Special, and beautiful. That would be my aunt. Herbie was beautiful inside, my Mom’s deservedly adored baby brother, but I’m not sure how he would have done in a beauty contest. Rose was maybe the first stunningly gorgeous woman I had ever been close to (not that my Mom was shabby, of course). Her parents were Mexican, gracious and sweet, and her mother was just as striking. That heritage would be the source of its own tsuris (Yiddish for “trouble”), as my grandparents refused to accept her into the family for years—even though the couple lived blocks away.

There is no paradise on earth. A nephew has a different and less tense or intense experience of an aunt than her children do, just a grandparents look more ideal to grandchildren than to the parents in the middle. When I grew up, Rose looked and acted like an angel to me. An angel she was, and still is.

Honeywell Kitchen Computer and the Delights of Old Tech

Kitchen Computer - Menu Selection

Some people love old cars. Others of us delight in old digital tech.

We are not alone. The latest episode of Mad Men on AMC includes the installation of a computer at the agency. And the new AMC series Halt and Catch Fire is (coincidentally?) about the early days of personal computing. (Halt and Catch Fire is a real/apocryphal/funny code instruction that might send a computer into an endless loop, resulting in its ultimately stopping or bursting into flames.)

This is a page from the Neiman-Marcus Christmas 1969 catalog. The impeccably dressed N-M housewife is standing next to what appears to be an unusual table, but is actually the Honeywell Kitchen computer, which can be purchased for $10,000. (The apron will cost you another $28.) “If she can only cook as well as Honeywell can compute.” Indeed.

Kitchen Computer

Here is something completely different from the era, prophetic rather than silly. It is Isaac Asimov, a science fiction great, advertising Radio Shack’s TRS-80.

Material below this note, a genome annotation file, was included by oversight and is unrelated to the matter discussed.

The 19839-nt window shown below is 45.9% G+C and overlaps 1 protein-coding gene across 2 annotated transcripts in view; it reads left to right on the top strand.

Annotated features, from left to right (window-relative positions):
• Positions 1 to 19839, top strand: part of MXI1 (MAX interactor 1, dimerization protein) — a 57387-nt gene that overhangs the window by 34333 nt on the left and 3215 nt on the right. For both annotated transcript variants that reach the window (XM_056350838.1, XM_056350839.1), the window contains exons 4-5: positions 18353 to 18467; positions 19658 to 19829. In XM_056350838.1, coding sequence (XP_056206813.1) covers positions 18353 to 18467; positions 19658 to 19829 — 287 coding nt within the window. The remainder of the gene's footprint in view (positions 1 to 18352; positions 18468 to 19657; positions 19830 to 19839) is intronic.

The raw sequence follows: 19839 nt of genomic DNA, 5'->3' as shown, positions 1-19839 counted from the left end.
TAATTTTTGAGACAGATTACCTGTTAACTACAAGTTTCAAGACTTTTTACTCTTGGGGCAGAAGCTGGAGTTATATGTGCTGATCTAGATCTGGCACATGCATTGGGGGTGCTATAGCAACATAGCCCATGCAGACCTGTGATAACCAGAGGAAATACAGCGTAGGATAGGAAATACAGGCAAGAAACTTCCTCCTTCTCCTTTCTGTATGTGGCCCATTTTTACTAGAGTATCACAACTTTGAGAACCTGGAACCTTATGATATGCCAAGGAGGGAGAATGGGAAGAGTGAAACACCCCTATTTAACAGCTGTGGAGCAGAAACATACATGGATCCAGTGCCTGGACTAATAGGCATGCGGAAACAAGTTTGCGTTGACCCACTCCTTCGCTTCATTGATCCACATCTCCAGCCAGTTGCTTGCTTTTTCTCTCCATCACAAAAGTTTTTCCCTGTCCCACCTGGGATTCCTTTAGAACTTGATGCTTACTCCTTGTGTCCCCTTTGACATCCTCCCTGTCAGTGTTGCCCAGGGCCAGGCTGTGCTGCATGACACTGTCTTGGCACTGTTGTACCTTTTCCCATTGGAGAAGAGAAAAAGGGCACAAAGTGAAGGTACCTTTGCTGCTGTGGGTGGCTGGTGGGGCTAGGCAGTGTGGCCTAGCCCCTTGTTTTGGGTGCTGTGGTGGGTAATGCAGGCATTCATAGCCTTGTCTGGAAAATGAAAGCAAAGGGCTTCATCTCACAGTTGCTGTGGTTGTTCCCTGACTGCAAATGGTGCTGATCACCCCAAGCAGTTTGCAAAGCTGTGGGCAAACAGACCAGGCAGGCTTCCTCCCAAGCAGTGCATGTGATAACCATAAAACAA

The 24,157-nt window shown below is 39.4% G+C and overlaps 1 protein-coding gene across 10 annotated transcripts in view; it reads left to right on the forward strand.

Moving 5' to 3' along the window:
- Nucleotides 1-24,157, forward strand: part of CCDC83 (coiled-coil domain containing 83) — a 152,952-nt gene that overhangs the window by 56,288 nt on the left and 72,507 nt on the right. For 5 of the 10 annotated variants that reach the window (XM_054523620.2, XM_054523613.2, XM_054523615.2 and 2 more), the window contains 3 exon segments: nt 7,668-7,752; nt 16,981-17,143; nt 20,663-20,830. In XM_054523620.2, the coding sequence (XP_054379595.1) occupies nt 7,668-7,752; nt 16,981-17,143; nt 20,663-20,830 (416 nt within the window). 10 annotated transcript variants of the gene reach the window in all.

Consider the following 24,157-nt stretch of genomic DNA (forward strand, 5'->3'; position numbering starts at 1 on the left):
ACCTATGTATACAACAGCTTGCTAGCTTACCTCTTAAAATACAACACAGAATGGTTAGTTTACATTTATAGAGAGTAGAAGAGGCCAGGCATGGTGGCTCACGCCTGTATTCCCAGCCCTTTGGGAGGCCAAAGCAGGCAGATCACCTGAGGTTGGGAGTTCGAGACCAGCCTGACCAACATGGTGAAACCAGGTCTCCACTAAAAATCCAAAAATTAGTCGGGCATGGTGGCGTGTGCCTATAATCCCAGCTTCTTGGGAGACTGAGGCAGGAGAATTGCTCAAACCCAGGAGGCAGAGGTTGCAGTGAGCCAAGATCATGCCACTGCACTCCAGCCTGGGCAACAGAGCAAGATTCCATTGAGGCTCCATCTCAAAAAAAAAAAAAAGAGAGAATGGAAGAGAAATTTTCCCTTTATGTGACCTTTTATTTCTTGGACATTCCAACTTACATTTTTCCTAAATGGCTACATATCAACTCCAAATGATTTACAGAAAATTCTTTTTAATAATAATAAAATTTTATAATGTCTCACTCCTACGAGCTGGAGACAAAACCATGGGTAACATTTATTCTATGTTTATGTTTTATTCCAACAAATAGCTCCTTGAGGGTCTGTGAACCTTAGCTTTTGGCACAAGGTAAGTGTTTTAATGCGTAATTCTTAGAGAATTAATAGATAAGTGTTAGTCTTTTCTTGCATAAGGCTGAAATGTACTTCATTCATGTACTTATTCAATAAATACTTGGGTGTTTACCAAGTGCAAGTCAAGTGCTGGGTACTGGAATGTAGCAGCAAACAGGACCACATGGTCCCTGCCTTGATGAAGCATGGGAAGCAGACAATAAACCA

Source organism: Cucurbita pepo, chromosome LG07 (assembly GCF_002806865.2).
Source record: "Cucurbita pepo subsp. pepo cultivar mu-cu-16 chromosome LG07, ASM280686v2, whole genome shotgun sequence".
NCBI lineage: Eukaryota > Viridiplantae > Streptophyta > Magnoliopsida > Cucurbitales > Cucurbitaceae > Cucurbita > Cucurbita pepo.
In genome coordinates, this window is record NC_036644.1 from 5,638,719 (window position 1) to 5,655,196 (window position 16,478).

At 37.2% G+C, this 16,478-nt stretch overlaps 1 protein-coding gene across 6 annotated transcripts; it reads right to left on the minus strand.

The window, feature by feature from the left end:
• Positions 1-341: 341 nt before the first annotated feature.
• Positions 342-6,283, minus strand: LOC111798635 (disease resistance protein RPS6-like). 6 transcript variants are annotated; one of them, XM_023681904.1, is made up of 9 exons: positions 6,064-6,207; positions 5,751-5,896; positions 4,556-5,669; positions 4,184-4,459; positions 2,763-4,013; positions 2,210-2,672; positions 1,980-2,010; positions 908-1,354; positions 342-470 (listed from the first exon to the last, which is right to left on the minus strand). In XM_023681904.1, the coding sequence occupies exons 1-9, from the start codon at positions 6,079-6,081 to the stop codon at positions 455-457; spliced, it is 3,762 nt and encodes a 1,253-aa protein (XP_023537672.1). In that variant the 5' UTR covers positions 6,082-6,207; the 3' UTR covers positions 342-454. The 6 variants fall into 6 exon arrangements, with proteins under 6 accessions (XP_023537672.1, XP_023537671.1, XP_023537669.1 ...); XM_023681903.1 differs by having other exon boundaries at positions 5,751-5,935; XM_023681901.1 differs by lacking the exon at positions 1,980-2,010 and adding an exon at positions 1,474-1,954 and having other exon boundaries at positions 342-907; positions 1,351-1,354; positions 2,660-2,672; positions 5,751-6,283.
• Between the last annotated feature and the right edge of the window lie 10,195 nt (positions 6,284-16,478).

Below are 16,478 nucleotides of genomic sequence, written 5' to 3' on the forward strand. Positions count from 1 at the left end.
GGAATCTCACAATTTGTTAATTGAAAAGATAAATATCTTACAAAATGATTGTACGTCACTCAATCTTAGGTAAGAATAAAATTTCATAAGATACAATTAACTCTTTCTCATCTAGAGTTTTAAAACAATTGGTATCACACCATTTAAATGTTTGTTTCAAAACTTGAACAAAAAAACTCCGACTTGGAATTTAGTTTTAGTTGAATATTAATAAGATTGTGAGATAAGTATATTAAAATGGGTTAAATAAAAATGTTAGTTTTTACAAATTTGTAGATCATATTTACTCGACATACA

Asimov - TRS-80

Note that in the spirit of what goes around comes around, this is a pocket computer almost exactly the size of a smartphone—or is a smartphone a pocket computer exactly the size of a TRS-80? Either way, Neiman-Marcus and Honeywell were clueless, but Asimov and Radio Shack were not.

That would be a pretty good close for this post. Except that the following ad is irresistible, telling us something else about the early days of computing.

TSP Plotter

Just as cars were, and to some extent still are, sold by using sex, sometimes so were computers. This is an ad for a plotter, possibly the least sexy of all peripherals. The copy is mostly bone-dry and technical. But then there’s the trio of the model with her dress open to her navel, the headline “New, Fast, and Efficient!”, and the lead “The TSP-212 Plotting System is a real swinger.” $3,300 COMPLETE. Well, almost complete, as the model is presumably not included. But you know, that cool plotter just might attract one.

May Day, Mayday!

May Day

May 1 is a very busy day.

It has been for ages a celebration of spring, with traditions including dancing around the Maypole.

It is International Workers’ Day, a labor holiday around the world. The date was set to commemorate the tragic Haymarket Riot in Chicago in 1886.

In 1921, to neutralize the socialist/communist aspects, in America it became known as Loyalty Day (originally Americanization Day). Congress and President Eisenhower officially affirmed this in 1959 at the height of the Cold War.

In 1958 President Eisenhower declared May 1 to also be Law Day.

What’s sometimes overlooked is the coincidental similarity to the international radio distress call: Mayday! Mayday! This was reportedly first used in the 1920s by pilots in France. One story has it that it comes from the French “venez m’aidez” (come help me).

Is it just a coincidence? If you are a worker, or a lawyer, or someone who feels put upon by law or lawyers, or just about anybody feeling distressed on May 1, 2014, please feel free to say it loud. Though dancing helps too.